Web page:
This art book is much less scary than the game
Alien: Isolation has received a lot of praise over its faithful recreation of the original film’s lo-fi take on science fiction. “Truckers in space” was the aesthetic director Ridley Scott set out to capture and the decks and corridors of the shipping vessel Nostromo defined a sci-fi art style for 35 years.
Titan has a new book out showcasing the concept art and illustrations that inspired Isolation but they could have just as easily come from a book showing the ideas behind the original movie.
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The Art of Alien: Isolation (Book)
Author: Andy McVitie
Publisher: Titan Books
Released: October 7, 2014
Despite being set 15 years after the first film, Alien: Isolation copies the design and art style of the movie almost exactly. This is still grungy, industrial, workman-like sci-fi, not flashy, shiny space opera. Each chapter of the book shows that plenty of thought went into making every visual element stand out and fit in with the style of the original Alien.
The book is a good opportunity to get a better look at protagonist Amanda Ripley, who only fully appears in the game’s cutscenes. There’s a whole heap of costume designs and concept art that looks like it came right out of the sketchbook of either Ron Cobb or John Mollo. You’re given a better sense of what went into attempting to make the art of Isolation have that “lived-in” feel. There are also quite a few drawings of various space craft, which is just like catnip to me.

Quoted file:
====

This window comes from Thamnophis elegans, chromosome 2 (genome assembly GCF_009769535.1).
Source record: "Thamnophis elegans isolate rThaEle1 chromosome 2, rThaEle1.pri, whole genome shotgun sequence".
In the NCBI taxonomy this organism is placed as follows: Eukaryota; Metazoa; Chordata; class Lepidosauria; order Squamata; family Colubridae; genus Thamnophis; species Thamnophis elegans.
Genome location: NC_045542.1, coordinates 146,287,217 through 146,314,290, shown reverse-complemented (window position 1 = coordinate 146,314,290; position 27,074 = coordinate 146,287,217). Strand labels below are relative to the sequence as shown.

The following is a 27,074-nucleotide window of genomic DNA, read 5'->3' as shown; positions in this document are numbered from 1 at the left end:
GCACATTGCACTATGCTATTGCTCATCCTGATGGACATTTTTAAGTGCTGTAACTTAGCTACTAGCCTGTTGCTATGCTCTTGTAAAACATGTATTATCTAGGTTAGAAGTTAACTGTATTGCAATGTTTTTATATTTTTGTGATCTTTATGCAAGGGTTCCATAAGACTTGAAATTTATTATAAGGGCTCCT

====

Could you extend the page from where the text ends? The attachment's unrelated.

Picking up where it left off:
The center piece of the game is the one thing you don’t want to see, the Xenomorph itself. Again, the concept art does a fine job of showing the changes in design the team went through. The initial sketches depict a more muscular alien, whereas the final model ended up being a thinner, more lithe creature. Of course, if you’ve seen any of the films, you’ll already be very familiar with the design of H. R. Giger’s iconic monster.
On that note, the only really disappointing element is how familiar much of the artwork feels. For fans of the Alien franchise or gritty sci-fi in general, there isn’t anything unexpected here. The team at Creative Assembly has done an excellent job recreating the look of the original film but it’s a shame there aren’t more surprises to be found.
There is artwork of sequences cut from the game, like a brief zero-G section and storyboards for unused dialog sequences. Still, Alien: Isolation is undoubtedly a faithful recreation of a beloved film and this art book shows how dedicated Creative Assembly was in making the game.